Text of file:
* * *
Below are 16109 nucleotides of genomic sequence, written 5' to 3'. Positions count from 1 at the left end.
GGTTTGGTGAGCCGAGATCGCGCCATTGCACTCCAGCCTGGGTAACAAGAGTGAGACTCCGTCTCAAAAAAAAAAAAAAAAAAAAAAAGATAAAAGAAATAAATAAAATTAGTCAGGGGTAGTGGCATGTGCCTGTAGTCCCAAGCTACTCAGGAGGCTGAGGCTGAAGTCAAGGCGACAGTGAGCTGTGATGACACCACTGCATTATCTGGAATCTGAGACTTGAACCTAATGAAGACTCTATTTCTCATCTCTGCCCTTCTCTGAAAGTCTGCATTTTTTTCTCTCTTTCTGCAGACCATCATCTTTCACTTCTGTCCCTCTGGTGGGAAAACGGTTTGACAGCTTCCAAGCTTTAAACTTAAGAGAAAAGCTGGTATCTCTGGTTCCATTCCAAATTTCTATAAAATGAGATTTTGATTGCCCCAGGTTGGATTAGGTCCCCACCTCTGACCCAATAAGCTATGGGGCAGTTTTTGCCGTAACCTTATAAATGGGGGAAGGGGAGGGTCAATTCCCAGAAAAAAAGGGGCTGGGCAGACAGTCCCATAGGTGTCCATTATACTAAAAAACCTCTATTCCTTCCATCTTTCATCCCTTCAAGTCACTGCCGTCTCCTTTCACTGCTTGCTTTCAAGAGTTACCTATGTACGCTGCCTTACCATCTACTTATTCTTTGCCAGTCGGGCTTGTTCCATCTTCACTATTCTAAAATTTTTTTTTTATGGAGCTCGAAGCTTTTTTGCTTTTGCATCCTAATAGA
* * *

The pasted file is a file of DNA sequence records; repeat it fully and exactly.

Below are 16109 nucleotides of genomic sequence, written 5' to 3'. Positions count from 1 at the left end.
GGTTTGGTGAGCCGAGATCGCGCCATTGCACTCCAGCCTGGGTAACAAGAGTGAGACTCCGTCTCAAAAAAAAAAAAAAAAAAAAAAAGATAAAAGAAATAAATAAAATTAGTCAGGGGTAGTGGCATGTGCCTGTAGTCCCAAGCTACTCAGGAGGCTGAGGCTGAAGTCAAGGCGACAGTGAGCTGTGATGACACCACTGCATTATCTGGAATCTGAGACTTGAACCTAATGAAGACTCTATTTCTCATCTCTGCCCTTCTCTGAAAGTCTGCATTTTTTTCTCTCTTTCTGCAGACCATCATCTTTCACTTCTGTCCCTCTGGTGGGAAAACGGTTTGACAGCTTCCAAGCTTTAAACTTAAGAGAAAAGCTGGTATCTCTGGTTCCATTCCAAATTTCTATAAAATGAGATTTTGATTGCCCCAGGTTGGATTAGGTCCCCACCTCTGACCCAATAAGCTATGGGGCAGTTTTTGCCGTAACCTTATAAATGGGGGAAGGGGAGGGTCAATTCCCAGAAAAAAAGGGGCTGGGCAGACAGTCCCATAGGTGTCCATTATACTAAAAAACCTCTATTCCTTCCATCTTTCATCCCTTCAAGTCACTGCCGTCTCCTTTCACTGCTTGCTTTCAAGAGTTACCTATGTACGCTGCCTTACCATCTACTTATTCTTTGCCAGTCGGGCTTGTTCCATCTTCACTATTCTAAAATTTTTTTTTTATGGAGCTCGAAGCTTTTTTGCTTTTGCATCCTAATAGA